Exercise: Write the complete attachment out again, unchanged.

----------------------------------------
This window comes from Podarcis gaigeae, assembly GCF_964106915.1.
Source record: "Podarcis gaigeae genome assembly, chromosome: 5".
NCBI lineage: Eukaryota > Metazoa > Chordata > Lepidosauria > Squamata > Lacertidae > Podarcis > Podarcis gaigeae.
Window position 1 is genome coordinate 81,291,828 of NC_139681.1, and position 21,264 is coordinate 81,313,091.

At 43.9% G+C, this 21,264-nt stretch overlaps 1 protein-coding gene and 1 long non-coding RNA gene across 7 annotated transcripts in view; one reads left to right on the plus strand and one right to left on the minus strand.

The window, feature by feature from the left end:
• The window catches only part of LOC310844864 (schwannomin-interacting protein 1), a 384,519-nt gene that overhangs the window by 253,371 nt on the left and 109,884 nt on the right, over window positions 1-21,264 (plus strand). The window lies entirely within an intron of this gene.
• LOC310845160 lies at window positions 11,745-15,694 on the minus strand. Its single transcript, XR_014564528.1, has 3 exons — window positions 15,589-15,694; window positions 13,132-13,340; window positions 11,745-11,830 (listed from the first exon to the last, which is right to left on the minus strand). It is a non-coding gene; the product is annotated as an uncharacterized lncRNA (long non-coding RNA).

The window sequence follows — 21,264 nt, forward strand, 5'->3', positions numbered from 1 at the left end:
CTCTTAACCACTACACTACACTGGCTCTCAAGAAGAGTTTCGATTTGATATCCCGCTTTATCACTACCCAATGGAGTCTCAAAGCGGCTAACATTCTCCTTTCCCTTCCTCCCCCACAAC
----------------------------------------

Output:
This window comes from Podarcis gaigeae, assembly GCF_964106915.1.
Source record: "Podarcis gaigeae genome assembly, chromosome: 5".
NCBI lineage: Eukaryota > Metazoa > Chordata > Lepidosauria > Squamata > Lacertidae > Podarcis > Podarcis gaigeae.
Window position 1 is genome coordinate 81,291,828 of NC_139681.1, and position 21,264 is coordinate 81,313,091.

At 43.9% G+C, this 21,264-nt stretch overlaps 1 protein-coding gene and 1 long non-coding RNA gene across 7 annotated transcripts in view; one reads left to right on the plus strand and one right to left on the minus strand.

The window, feature by feature from the left end:
• The window catches only part of LOC310844864 (schwannomin-interacting protein 1), a 384,519-nt gene that overhangs the window by 253,371 nt on the left and 109,884 nt on the right, over window positions 1-21,264 (plus strand). The window lies entirely within an intron of this gene.
• LOC310845160 lies at window positions 11,745-15,694 on the minus strand. Its single transcript, XR_014564528.1, has 3 exons — window positions 15,589-15,694; window positions 13,132-13,340; window positions 11,745-11,830 (listed from the first exon to the last, which is right to left on the minus strand). It is a non-coding gene; the product is annotated as an uncharacterized lncRNA (long non-coding RNA).

The window sequence follows — 21,264 nt, forward strand, 5'->3', positions numbered from 1 at the left end:
CTCTTAACCACTACACTACACTGGCTCTCAAGAAGAGTTTCGATTTGATATCCCGCTTTATCACTACCCAATGGAGTCTCAAAGCGGCTAACATTCTCCTTTCCCTTCCTCCCCCACAAC